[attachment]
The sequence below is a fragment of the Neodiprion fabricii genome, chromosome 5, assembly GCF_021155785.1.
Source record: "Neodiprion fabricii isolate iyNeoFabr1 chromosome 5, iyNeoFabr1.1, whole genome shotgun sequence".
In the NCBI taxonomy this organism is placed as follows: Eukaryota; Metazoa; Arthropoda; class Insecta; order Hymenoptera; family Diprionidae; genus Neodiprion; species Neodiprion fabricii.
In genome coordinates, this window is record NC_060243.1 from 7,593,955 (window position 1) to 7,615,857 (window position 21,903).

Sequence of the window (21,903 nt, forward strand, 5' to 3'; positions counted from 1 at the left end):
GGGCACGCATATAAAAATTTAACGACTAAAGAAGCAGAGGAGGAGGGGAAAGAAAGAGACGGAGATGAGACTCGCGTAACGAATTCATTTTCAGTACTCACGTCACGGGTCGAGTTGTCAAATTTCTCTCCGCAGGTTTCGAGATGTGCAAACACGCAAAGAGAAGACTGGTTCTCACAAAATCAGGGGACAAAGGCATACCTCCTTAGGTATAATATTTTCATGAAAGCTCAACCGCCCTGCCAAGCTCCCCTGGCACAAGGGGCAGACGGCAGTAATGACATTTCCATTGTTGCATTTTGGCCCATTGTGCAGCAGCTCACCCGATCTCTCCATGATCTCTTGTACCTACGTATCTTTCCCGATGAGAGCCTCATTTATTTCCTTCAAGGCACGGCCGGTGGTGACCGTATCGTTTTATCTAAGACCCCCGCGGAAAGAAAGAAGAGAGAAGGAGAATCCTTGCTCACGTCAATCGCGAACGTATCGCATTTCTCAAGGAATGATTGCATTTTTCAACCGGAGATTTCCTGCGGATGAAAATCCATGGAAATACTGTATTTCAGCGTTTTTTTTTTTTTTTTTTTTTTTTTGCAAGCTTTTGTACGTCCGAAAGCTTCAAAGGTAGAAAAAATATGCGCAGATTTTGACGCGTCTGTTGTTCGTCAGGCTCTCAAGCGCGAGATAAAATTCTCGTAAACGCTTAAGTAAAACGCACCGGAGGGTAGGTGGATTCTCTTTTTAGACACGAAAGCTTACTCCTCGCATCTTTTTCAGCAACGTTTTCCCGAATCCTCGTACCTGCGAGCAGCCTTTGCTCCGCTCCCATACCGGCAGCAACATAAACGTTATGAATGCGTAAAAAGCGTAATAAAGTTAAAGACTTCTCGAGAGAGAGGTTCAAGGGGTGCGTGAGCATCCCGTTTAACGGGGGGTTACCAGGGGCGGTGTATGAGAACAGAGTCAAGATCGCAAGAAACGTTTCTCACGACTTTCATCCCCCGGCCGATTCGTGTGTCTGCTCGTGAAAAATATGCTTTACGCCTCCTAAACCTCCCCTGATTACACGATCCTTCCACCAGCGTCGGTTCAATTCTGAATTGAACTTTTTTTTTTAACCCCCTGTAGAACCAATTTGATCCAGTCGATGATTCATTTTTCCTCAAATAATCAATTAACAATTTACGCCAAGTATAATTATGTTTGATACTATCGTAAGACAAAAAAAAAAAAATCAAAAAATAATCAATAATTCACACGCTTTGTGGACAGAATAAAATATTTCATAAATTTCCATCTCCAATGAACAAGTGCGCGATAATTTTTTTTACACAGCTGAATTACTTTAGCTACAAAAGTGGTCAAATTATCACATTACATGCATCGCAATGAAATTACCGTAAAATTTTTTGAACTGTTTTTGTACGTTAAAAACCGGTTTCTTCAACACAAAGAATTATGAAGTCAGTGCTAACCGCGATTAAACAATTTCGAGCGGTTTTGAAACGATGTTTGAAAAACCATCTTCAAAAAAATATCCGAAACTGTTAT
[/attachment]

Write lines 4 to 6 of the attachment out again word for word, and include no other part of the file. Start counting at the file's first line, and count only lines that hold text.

In genome coordinates, this window is record NC_060243.1 from 7,593,955 (window position 1) to 7,615,857 (window position 21,903).

Sequence of the window (21,903 nt, forward strand, 5' to 3'; positions counted from 1 at the left end):
GGGCACGCATATAAAAATTTAACGACTAAAGAAGCAGAGGAGGAGGGGAAAGAAAGAGACGGAGATGAGACTCGCGTAACGAATTCATTTTCAGTACTCACGTCACGGGTCGAGTTGTCAAATTTCTCTCCGCAGGTTTCGAGATGTGCAAACACGCAAAGAGAAGACTGGTTCTCACAAAATCAGGGGACAAAGGCATACCTCCTTAGGTATAATATTTTCATGAAAGCTCAACCGCCCTGCCAAGCTCCCCTGGCACAAGGGGCAGACGGCAGTAATGACATTTCCATTGTTGCATTTTGGCCCATTGTGCAGCAGCTCACCCGATCTCTCCATGATCTCTTGTACCTACGTATCTTTCCCGATGAGAGCCTCATTTATTTCCTTCAAGGCACGGCCGGTGGTGACCGTATCGTTTTATCTAAGACCCCCGCGGAAAGAAAGAAGAGAGAAGGAGAATCCTTGCTCACGTCAATCGCGAACGTATCGCATTTCTCAAGGAATGATTGCATTTTTCAACCGGAGATTTCCTGCGGATGAAAATCCATGGAAATACTGTATTTCAGCGTTTTTTTTTTTTTTTTTTTTTTTTTGCAAGCTTTTGTACGTCCGAAAGCTTCAAAGGTAGAAAAAATATGCGCAGATTTTGACGCGTCTGTTGTTCGTCAGGCTCTCAAGCGCGAGATAAAATTCTCGTAAACGCTTAAGTAAAACGCACCGGAGGGTAGGTGGATTCTCTTTTTAGACACGAAAGCTTACTCCTCGCATCTTTTTCAGCAACGTTTTCCCGAATCCTCGTACCTGCGAGCAGCCTTTGCTCCGCTCCCATACCGGCAGCAACATAAACGTTATGAATGCGTAAAAAGCGTAATAAAGTTAAAGACTTCTCGAGAGAGAGGTTCAAGGGGTGCGTGAGCATCCCGTTTAACGGGGGGTTACCAGGGGCGGTGTATGAGAACAGAGTCAAGATCGCAAGAAACGTTTCTCACGACTTTCATCCCCCGGCCGATTCGTGTGTCTGCTCGTGAAAAATATGCTTTACGCCTCCTAAACCTCCCCTGATTACACGATCCTTCCACCAGCGTCGGTTCAATTCTGAATTGAACTTTTTTTTTTAACCCCCTGTAGAACCAATTTGATCCAGTCGATGATTCATTTTTCCTCAAATAATCAATTAACAATTTACGCCAAGTATAATTATGTTTGATACTATCGTAAGACAAAAAAAAAAAAATCAAAAAATAATCAATAATTCACACGCTTTGTGGACAGAATAAAATATTTCATAAATTTCCATCTCCAATGAACAAGTGCGCGATAATTTTTTTTACACAGCTGAATTACTTTAGCTACAAAAGTGGTCAAATTATCACATTACATGCATCGCAATGAAATTACCGTAAAATTTTTTGAACTGTTTTTGTACGTTAAAAACCGGTTTCTTCAACACAAAGAATTATGAAGTCAGTGCTAACCGCGATTAAACAATTTCGAGCGGTTTTGAAACGATGTTTGAAAAACCATCTTCAAAAAAATATCCGAAACTGTTAT